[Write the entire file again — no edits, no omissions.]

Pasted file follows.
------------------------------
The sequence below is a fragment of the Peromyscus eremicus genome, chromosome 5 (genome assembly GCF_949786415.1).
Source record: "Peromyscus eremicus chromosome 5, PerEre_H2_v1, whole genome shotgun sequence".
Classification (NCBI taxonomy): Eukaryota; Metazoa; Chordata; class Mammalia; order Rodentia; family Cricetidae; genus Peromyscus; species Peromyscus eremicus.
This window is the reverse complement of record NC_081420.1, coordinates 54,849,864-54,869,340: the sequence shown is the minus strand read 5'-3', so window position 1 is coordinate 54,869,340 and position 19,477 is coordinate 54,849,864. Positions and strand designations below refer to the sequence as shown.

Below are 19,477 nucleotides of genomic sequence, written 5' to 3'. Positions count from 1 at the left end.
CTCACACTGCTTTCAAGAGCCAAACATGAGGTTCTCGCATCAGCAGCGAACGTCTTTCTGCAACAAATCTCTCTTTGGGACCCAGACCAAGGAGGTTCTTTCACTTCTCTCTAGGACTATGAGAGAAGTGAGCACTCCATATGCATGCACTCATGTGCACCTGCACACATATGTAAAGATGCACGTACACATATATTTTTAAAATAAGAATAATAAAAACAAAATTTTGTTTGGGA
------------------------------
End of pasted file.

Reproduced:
The sequence below is a fragment of the Peromyscus eremicus genome, chromosome 5 (genome assembly GCF_949786415.1).
Source record: "Peromyscus eremicus chromosome 5, PerEre_H2_v1, whole genome shotgun sequence".
Classification (NCBI taxonomy): Eukaryota; Metazoa; Chordata; class Mammalia; order Rodentia; family Cricetidae; genus Peromyscus; species Peromyscus eremicus.
This window is the reverse complement of record NC_081420.1, coordinates 54,849,864-54,869,340: the sequence shown is the minus strand read 5'-3', so window position 1 is coordinate 54,869,340 and position 19,477 is coordinate 54,849,864. Positions and strand designations below refer to the sequence as shown.

Below are 19,477 nucleotides of genomic sequence, written 5' to 3'. Positions count from 1 at the left end.
CTCACACTGCTTTCAAGAGCCAAACATGAGGTTCTCGCATCAGCAGCGAACGTCTTTCTGCAACAAATCTCTCTTTGGGACCCAGACCAAGGAGGTTCTTTCACTTCTCTCTAGGACTATGAGAGAAGTGAGCACTCCATATGCATGCACTCATGTGCACCTGCACACATATGTAAAGATGCACGTACACATATATTTTTAAAATAAGAATAATAAAAACAAAATTTTGTTTGGGA